5. Bleed!Bleed!Bleed! This is the most common mistake for new designers, artwork for plastic card must be NO LESS THAN 3mm. The bleed area must be consolidate with the main artwork , this area will me cut off. When factory do cutting, they can not always cut very accurate. So make sure text, logo never too close to the edge of the card. The following size spec may helps. And if you need vector coreldraw template file, you can download here.
6. Corpmark, cutline: Make sure finalartwork has corp mark shown on artwork, it helps your plasticcard manufacturer locate the cutlines.
7. Signature stirp, mag strip, embossing, sequential number: When you do design, if it has embossing like membership cards. Pay attention to the back, so that embossing area will not affect the signature on the back if it has one. Same are the texts. Embossing text font name is OCR. Thermal printed sequential number is black only. So need pay attention to the background color. If it is too dark, add a white square. Embossing can be gold, silver,black tipped.
8. Silver foil, UV: If you want add silver foil/UV to the plasticcard. Make a separate layer with corp mark. Solid black, so the plasticcardonline printer can locate it correctly.
Clear plastic card design guide
Our cards our 86mm x 54mm (3.385’’ x 2.125’’) with rounded corners with a corner radius of 3mm (0.118’’) as shown in the diagram. This shape is fixed. We do not have the ability to die cut plastic cards. The plastic cards are credit card sized as standard.
We use a thermal transfer to bond the ink to the plastic. This allows us to use totally opaque colours and
metallic foils on plastic. The downside of this process is that we cannot cover large blocks of areas with ink. As the process uses heat to bond the inks, the more ink you use, the more heat is required to ensure a good bond between ink and plastic. If too much ink is used , the required heat can warp and distort the plastic. Here is a guide as to how much ink you can use in one block. If you still have problems, please submit your design and we will try to find a solution.
We like to use a minimum of 7.5pt font size with regular weight sans serif fonts (Futura, Arial, Century Gothic
etc) and 8pt with regular weight serif fonts (Garamond, Times New Roman, Century etc). Using smaller fonts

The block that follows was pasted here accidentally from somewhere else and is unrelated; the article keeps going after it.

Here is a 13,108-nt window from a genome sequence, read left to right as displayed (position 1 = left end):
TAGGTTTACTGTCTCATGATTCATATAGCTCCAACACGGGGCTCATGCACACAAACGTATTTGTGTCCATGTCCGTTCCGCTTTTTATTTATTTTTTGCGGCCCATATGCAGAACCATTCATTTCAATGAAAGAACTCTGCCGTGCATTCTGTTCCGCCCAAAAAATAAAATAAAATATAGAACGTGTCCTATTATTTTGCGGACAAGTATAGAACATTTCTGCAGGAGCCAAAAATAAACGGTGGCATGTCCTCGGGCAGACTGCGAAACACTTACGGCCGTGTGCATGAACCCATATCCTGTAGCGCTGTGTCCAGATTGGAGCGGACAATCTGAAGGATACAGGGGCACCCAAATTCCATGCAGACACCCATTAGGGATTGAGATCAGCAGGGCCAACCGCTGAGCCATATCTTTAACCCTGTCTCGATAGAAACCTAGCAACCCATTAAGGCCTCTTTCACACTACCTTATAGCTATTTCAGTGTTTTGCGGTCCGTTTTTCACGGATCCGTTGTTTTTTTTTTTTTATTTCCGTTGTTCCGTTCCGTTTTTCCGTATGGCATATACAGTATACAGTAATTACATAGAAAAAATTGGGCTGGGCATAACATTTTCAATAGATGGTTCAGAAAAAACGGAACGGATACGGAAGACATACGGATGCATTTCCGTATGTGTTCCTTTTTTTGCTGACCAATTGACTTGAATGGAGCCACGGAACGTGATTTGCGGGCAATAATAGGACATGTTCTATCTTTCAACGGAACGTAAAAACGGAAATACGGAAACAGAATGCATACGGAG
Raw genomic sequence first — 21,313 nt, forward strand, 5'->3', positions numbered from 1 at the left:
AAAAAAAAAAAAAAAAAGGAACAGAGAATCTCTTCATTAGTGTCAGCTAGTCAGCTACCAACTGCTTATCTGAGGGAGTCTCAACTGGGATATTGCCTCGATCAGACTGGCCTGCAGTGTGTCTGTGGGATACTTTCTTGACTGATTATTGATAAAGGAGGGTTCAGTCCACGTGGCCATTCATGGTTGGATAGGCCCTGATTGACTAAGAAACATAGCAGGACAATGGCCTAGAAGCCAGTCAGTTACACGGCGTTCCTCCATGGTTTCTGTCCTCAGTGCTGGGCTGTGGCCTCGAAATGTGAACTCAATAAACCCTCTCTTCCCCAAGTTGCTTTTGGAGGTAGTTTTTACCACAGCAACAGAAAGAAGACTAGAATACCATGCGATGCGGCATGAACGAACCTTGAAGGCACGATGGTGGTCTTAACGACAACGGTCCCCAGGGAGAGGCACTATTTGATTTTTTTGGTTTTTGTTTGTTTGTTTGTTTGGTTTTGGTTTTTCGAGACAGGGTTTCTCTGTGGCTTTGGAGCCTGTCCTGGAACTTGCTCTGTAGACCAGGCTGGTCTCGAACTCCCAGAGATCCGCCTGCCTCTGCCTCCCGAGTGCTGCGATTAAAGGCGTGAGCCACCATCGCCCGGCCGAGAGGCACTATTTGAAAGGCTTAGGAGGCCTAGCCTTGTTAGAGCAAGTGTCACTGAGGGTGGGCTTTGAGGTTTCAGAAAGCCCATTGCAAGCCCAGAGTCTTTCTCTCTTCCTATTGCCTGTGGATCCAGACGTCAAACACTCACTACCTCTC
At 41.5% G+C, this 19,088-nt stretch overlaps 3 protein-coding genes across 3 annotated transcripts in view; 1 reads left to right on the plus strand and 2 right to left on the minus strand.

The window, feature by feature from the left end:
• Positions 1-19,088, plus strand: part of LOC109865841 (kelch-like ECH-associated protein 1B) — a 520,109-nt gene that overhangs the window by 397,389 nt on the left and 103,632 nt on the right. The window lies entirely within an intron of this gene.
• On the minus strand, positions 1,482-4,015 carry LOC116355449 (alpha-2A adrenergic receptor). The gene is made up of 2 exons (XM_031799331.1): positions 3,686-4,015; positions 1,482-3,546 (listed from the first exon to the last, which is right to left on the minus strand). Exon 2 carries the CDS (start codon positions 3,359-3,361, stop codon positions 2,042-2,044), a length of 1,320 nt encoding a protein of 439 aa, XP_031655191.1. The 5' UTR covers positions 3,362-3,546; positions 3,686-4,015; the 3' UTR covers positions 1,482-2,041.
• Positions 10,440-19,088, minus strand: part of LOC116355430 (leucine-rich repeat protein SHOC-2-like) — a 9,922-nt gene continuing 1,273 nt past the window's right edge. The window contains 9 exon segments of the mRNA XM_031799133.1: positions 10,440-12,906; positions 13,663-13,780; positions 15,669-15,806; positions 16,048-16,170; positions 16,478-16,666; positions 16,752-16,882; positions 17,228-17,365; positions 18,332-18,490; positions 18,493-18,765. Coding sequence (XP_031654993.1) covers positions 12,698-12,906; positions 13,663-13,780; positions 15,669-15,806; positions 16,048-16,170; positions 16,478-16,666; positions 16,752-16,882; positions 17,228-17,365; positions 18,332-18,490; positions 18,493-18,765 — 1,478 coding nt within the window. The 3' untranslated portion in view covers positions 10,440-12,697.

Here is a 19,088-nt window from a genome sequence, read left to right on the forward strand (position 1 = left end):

can result in a problem called ‘filling in’, where characters like ‘a’ and ‘e’ do not form correctly.
We can reproduce designs that bleed right to the edge of the card in any ink. We request a 3mm bleed in
cases where the ink needs to run to the very edge of the card.
We have a set library of colours suitable for use on translucent plastic cards. These include both flat pigment
colours and reflective metallic inks. A rough guide to the colours we have available to us can be found on the
right. Unfortunately we cannot use these inks to create gradients If your logo contains colour gradients, we would need to alter it so that it is compatible.
If you’re design has two or more colours touching each other, we will need to put a 0.5pt stroke around the
objects so that they do not touch. This reduces the likelyhood of countour lines where the inks overlap. It also reduces the risk of bonding issues sometimes caused by overlapping inks.
Printing on the Reverse
It is very possible to utilise the translucent aspect of the card and print colours on the back. Colours show up very well through the card from the other side, giving a very subtle 3d effect as colours printed on the front will be on a very slightly different level than the inks on the back. It is used mainly so that colours are abe to touch eachother. For example, if a logo absolutely demands that a green must be surrounded by a yellow for instance, we can print the yellow on the back of the card and the green on the front. Two drawbacks for this is that metallic inks cannot be put on the back as the bonding side is very different